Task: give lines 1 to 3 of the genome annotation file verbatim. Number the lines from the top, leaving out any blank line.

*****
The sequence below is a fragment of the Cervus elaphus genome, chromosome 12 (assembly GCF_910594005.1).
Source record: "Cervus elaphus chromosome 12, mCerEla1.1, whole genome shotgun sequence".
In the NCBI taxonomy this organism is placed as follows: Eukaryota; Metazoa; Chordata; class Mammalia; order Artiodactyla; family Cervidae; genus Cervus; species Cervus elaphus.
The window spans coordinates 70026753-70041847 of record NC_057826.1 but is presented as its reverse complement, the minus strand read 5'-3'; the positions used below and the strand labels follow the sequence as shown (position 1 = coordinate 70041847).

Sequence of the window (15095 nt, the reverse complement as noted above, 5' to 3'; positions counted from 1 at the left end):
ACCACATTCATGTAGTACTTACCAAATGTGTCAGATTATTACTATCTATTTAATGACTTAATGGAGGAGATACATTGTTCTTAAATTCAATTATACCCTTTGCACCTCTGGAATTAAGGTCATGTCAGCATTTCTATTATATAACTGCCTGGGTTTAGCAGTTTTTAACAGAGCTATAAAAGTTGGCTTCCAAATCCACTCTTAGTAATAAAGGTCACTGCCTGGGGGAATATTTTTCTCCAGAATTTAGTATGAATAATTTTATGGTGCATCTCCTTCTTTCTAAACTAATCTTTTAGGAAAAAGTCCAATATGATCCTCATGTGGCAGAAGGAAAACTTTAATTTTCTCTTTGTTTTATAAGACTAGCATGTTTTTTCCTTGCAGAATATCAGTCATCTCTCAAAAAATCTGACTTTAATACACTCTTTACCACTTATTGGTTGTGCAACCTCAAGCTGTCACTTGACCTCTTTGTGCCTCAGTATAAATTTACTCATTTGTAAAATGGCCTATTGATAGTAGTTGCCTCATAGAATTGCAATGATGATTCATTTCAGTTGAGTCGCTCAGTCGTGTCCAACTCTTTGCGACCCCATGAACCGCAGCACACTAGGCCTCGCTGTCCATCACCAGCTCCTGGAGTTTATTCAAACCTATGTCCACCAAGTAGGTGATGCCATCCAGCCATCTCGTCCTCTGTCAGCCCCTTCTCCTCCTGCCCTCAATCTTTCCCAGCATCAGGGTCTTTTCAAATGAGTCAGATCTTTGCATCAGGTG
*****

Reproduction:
The sequence below is a fragment of the Cervus elaphus genome, chromosome 12 (assembly GCF_910594005.1).
Source record: "Cervus elaphus chromosome 12, mCerEla1.1, whole genome shotgun sequence".
In the NCBI taxonomy this organism is placed as follows: Eukaryota; Metazoa; Chordata; class Mammalia; order Artiodactyla; family Cervidae; genus Cervus; species Cervus elaphus.